Sailing Alone Around the World
One of my favorite books is “Sailing Alone Around the World ” by Canadian born Joshua Slocum. On July 2nd 1895 he left the port of Yarmouth Nova Scotia and left North American behind (Ref.1/p.23). In his book he writes: “On September 25, in the latitude of 5degN, longitude 26deg 30′ W, I spoke the ship North Star of London. The great ship was out forty-eight days from Norfolk, Virginia, and was bound for Rio, where we met again about two months later”.
Let’s look at Celestial Navigation to help us understand the Spray’s whereabouts on September 25th 1895. Captain Slocum was not a fan of chronometers, “At Yarmouth, too, I got my famous tin clock, the only timepiece I carried on the whole voyage” (Ref.1/p.22). First let’s assume that Capt Slocum had accurate time and he performed a Meridian Passage on the Sun, let’s try to figure out what his sextant reading was. First let’s use the current Nautical Almanac for 2021 (Ref.3). We need to interpolate to determine the GHA & DEC for when the Sun is directly over 26deg 30’W (Figure 2):
1300UTC: GHA=17deg 6.6′
1400UTC: GHA= 32deg 6.8′
delta = 9deg 23.4′
MP = GHA = 26deg 30′ & DEC = S01deg 4.5′ & UTC = 13hrs 37.55min
Figure 3 shows the geometry of the position. The Spray’s Zenith distance is equal to the latitude north of 5deg + the Sun’s dec south = 6deg 4.5min. Thus Ho = 83deg 55.5min.
Assuming a lower limb reading & height of eye = 4m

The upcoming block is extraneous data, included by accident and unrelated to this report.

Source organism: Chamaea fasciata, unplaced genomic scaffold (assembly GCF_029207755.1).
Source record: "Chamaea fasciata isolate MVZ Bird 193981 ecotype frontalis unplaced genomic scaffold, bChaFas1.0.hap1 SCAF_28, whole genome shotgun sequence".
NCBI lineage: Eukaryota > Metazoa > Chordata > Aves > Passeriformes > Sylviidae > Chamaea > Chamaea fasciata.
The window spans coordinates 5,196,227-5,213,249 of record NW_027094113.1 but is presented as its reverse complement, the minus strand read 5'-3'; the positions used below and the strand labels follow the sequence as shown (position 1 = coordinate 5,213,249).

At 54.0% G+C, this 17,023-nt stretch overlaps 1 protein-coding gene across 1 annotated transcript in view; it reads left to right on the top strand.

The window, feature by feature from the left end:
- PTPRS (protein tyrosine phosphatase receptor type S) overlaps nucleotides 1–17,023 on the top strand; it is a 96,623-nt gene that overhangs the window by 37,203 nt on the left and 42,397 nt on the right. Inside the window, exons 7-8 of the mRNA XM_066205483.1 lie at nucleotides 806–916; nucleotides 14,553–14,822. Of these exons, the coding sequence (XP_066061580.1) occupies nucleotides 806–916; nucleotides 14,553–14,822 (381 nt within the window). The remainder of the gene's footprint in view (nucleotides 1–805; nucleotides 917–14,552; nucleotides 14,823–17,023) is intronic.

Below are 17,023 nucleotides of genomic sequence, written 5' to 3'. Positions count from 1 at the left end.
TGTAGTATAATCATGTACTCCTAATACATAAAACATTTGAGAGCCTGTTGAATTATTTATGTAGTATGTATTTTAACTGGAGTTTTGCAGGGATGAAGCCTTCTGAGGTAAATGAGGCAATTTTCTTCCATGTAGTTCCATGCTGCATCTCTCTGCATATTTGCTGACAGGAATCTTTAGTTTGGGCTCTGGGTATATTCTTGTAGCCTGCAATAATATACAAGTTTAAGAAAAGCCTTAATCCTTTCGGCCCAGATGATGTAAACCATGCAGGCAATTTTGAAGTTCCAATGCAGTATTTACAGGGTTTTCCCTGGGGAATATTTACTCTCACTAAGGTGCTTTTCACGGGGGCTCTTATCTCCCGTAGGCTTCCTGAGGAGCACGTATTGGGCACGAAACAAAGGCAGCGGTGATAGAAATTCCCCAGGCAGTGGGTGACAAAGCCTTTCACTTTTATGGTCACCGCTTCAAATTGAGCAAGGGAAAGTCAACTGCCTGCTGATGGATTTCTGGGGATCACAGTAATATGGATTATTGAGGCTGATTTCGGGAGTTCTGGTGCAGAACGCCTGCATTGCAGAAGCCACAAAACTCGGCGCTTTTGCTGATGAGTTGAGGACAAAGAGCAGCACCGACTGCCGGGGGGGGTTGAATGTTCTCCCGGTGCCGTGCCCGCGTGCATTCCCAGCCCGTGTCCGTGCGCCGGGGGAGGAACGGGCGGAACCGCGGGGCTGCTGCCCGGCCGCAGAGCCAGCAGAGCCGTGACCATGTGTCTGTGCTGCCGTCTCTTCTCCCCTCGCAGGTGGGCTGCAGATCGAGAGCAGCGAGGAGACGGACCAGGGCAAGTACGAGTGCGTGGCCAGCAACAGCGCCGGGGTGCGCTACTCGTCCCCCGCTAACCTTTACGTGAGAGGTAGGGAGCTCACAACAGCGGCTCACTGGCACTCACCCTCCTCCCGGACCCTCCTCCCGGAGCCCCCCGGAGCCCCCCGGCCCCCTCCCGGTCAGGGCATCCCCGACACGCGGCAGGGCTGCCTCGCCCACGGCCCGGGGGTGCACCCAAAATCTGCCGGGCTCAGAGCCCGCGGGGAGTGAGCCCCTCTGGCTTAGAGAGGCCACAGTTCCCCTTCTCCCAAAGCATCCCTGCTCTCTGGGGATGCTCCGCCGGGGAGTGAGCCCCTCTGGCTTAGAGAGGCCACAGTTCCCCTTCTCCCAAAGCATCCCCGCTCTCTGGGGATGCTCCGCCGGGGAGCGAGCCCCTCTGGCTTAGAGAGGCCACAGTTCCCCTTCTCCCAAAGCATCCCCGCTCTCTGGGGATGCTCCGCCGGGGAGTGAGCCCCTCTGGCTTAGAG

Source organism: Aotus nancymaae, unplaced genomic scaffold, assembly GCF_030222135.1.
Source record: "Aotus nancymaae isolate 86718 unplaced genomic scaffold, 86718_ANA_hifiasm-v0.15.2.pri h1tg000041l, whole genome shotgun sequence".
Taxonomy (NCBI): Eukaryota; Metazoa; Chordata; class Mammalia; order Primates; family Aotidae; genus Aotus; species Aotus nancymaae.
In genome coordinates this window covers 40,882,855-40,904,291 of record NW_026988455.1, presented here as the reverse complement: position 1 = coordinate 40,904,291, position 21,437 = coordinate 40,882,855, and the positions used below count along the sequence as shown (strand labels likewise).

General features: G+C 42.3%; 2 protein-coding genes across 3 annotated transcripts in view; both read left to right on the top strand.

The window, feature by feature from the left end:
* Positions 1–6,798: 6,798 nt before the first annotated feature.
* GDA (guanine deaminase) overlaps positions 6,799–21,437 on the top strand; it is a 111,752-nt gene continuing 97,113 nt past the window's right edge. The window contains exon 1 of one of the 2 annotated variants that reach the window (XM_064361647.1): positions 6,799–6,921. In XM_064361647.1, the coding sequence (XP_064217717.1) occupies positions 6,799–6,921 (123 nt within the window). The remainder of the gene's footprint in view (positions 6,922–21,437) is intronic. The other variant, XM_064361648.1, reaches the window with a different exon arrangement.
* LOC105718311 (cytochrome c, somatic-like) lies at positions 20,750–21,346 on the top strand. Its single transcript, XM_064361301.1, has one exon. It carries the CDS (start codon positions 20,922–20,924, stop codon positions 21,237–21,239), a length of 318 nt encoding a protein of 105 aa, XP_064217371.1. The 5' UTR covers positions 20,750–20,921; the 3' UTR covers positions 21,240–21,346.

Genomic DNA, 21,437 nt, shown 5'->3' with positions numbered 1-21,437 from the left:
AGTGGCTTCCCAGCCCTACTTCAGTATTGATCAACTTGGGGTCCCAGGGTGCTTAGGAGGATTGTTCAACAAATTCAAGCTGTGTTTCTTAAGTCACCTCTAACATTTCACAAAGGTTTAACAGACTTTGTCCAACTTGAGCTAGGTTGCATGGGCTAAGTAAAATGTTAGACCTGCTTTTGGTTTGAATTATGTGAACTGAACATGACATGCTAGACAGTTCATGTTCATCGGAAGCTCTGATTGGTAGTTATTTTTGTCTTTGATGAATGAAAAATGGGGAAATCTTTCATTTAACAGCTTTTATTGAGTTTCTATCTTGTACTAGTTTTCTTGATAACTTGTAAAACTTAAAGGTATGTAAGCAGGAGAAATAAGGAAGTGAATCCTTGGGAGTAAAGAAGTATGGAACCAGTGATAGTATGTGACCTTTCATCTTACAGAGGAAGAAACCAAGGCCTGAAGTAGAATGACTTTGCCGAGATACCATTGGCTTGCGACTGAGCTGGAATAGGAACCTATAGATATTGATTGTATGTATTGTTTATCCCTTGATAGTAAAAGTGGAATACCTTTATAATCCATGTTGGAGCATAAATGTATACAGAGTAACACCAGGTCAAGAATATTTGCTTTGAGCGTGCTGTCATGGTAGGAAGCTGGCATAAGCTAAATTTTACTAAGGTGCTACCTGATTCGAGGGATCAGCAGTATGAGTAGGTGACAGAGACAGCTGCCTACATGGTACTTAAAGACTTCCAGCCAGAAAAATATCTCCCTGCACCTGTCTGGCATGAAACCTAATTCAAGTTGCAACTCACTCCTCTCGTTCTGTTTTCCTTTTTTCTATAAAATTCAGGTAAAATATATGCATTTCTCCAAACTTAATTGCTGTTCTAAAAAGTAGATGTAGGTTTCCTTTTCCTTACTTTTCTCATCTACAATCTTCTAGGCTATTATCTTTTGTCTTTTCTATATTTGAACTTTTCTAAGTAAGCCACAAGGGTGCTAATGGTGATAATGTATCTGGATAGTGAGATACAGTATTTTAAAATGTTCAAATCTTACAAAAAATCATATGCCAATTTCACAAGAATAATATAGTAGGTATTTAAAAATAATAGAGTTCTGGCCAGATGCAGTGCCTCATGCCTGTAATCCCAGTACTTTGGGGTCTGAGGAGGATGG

Ho = Ha -R + PA +/-SD
R = 1/tan(H + 7.32/(H+4.32)) = 0.1min
SD = 15.9min
Dip = 3.5min
Ha = 83deg 55.5min + 0.1min – 15.9min = 83deg 39.7min
Ha = Hs +/- SxtntEr +/-IndxEr – Dip
Hs = 83deg 39.7min + 3.5min = 83deg 43.2min
Back In Time
Capt Slocum claims he used a tin clock, but he was an experienced sailor and had extensive navigational experience. He had this to say about time: “To find local time is a simple matter. The difference between local and standard time is longitude expressed in time – four minutes, we all know, representing one degree. This briefly is the principle on which longitude is found independent of chronometers. The work of the lunarian, though seldom practised in these days of chronometers, is beautifully edifying, and there is nothing in the realm of navigation that lift’s one’s heart up more in adoration” (Ref.1/p149). In 1895, the navigational reference was the “American Ephemeris & Nautical Almanac”. Let’s go back in time and see what data was available. The closest that is available online is the 1900 edition (Ref.4).
#1. – “Sailing Alone Around the World”, Joshua Slocum
#2. – “Joshua Slocum”, Wikipedia
#3. – “Nautical Almanac”
#4. – “The American Ephemeris and Nautical Almanac for the year 1900”, Washington Bureau of Equipment 1899